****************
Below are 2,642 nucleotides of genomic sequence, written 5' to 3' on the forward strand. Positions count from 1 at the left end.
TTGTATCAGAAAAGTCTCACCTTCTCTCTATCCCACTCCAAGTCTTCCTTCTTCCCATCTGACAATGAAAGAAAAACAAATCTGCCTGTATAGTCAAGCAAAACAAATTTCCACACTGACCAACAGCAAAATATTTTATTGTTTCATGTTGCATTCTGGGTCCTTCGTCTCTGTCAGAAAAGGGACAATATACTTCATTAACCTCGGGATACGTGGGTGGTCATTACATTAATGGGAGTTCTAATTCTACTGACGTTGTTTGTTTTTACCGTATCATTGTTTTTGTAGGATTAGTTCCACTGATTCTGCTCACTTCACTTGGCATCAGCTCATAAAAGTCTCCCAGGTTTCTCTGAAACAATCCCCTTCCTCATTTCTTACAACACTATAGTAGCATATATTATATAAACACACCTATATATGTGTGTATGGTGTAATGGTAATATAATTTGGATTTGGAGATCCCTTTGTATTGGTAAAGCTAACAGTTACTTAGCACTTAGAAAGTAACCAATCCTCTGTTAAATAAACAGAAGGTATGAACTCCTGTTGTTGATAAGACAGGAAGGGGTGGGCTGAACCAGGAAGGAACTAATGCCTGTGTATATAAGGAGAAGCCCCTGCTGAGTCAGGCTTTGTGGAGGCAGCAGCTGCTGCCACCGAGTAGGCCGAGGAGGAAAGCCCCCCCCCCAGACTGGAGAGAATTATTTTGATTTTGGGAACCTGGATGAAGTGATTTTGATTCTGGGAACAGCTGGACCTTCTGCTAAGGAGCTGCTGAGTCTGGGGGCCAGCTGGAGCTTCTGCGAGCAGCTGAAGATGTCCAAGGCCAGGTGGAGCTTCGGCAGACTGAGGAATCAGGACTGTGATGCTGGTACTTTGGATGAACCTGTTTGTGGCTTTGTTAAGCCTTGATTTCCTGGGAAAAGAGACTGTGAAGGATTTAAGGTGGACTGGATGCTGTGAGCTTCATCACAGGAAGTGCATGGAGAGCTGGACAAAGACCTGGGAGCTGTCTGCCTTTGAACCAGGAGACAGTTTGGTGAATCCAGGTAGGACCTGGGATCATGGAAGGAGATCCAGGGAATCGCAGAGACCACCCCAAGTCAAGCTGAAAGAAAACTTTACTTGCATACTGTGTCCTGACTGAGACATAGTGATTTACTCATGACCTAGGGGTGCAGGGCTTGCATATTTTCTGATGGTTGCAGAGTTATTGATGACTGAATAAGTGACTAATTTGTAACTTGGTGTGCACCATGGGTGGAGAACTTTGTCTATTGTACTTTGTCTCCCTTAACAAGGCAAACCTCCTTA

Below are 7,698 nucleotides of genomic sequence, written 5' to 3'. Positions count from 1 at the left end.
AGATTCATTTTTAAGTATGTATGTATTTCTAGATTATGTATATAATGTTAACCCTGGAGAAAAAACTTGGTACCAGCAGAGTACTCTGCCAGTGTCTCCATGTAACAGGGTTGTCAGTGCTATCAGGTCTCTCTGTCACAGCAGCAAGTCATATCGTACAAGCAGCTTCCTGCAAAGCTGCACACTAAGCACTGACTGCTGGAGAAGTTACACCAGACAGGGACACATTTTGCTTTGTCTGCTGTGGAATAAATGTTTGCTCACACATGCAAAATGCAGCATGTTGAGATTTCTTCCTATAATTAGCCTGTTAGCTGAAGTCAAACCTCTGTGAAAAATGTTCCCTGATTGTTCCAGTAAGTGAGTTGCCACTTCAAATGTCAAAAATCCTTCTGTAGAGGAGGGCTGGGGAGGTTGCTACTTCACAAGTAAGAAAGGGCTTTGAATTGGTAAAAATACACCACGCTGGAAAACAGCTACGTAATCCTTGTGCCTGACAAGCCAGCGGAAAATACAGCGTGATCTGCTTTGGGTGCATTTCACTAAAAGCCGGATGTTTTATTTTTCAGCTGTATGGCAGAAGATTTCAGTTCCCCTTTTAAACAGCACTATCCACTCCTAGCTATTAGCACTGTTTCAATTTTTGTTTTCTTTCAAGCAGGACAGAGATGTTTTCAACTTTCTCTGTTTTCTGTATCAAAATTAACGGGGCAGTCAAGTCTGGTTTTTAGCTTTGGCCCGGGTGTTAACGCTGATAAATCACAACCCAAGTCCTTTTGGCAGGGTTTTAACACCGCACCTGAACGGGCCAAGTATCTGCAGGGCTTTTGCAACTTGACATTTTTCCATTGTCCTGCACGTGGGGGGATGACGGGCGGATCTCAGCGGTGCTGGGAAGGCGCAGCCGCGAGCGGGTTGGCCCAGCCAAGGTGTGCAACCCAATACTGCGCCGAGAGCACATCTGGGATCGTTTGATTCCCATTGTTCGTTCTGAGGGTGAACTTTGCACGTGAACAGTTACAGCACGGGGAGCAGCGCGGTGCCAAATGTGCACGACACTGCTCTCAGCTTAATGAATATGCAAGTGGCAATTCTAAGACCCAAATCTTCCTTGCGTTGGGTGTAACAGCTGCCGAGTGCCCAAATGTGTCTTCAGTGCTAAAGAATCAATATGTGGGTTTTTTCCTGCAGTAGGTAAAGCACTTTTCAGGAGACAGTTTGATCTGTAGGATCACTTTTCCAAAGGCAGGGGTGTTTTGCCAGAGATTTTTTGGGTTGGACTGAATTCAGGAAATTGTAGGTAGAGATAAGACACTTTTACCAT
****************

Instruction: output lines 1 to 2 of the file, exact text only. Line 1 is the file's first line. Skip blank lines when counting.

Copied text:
Below are 2,642 nucleotides of genomic sequence, written 5' to 3' on the forward strand. Positions count from 1 at the left end.
TTGTATCAGAAAAGTCTCACCTTCTCTCTATCCCACTCCAAGTCTTCCTTCTTCCCATCTGACAATGAAAGAAAAACAAATCTGCCTGTATAGTCAAGCAAAACAAATTTCCACACTGACCAACAGCAAAATATTTTATTGTTTCATGTTGCATTCTGGGTCCTTCGTCTCTGTCAGAAAAGGGACAATATACTTCATTAACCTCGGGATACGTGGGTGGTCATTACATTAATGGGAGTTCTAATTCTACTGACGTTGTTTGTTTTTACCGTATCATTGTTTTTGTAGGATTAGTTCCACTGATTCTGCTCACTTCACTTGGCATCAGCTCATAAAAGTCTCCCAGGTTTCTCTGAAACAATCCCCTTCCTCATTTCTTACAACACTATAGTAGCATATATTATATAAACACACCTATATATGTGTGTATGGTGTAATGGTAATATAATTTGGATTTGGAGATCCCTTTGTATTGGTAAAGCTAACAGTTACTTAGCACTTAGAAAGTAACCAATCCTCTGTTAAATAAACAGAAGGTATGAACTCCTGTTGTTGATAAGACAGGAAGGGGTGGGCTGAACCAGGAAGGAACTAATGCCTGTGTATATAAGGAGAAGCCCCTGCTGAGTCAGGCTTTGTGGAGGCAGCAGCTGCTGCCACCGAGTAGGCCGAGGAGGAAAGCCCCCCCCCCAGACTGGAGAGAATTATTTTGATTTTGGGAACCTGGATGAAGTGATTTTGATTCTGGGAACAGCTGGACCTTCTGCTAAGGAGCTGCTGAGTCTGGGGGCCAGCTGGAGCTTCTGCGAGCAGCTGAAGATGTCCAAGGCCAGGTGGAGCTTCGGCAGACTGAGGAATCAGGACTGTGATGCTGGTACTTTGGATGAACCTGTTTGTGGCTTTGTTAAGCCTTGATTTCCTGGGAAAAGAGACTGTGAAGGATTTAAGGTGGACTGGATGCTGTGAGCTTCATCACAGGAAGTGCATGGAGAGCTGGACAAAGACCTGGGAGCTGTCTGCCTTTGAACCAGGAGACAGTTTGGTGAATCCAGGTAGGACCTGGGATCATGGAAGGAGATCCAGGGAATCGCAGAGACCACCCCAAGTCAAGCTGAAAGAAAACTTTACTTGCATACTGTGTCCTGACTGAGACATAGTGATTTACTCATGACCTAGGGGTGCAGGGCTTGCATATTTTCTGATGGTTGCAGAGTTATTGATGACTGAATAAGTGACTAATTTGTAACTTGGTGTGCACCATGGGTGGAGAACTTTGTCTATTGTACTTTGTCTCCCTTAACAAGGCAAACCTCCTTA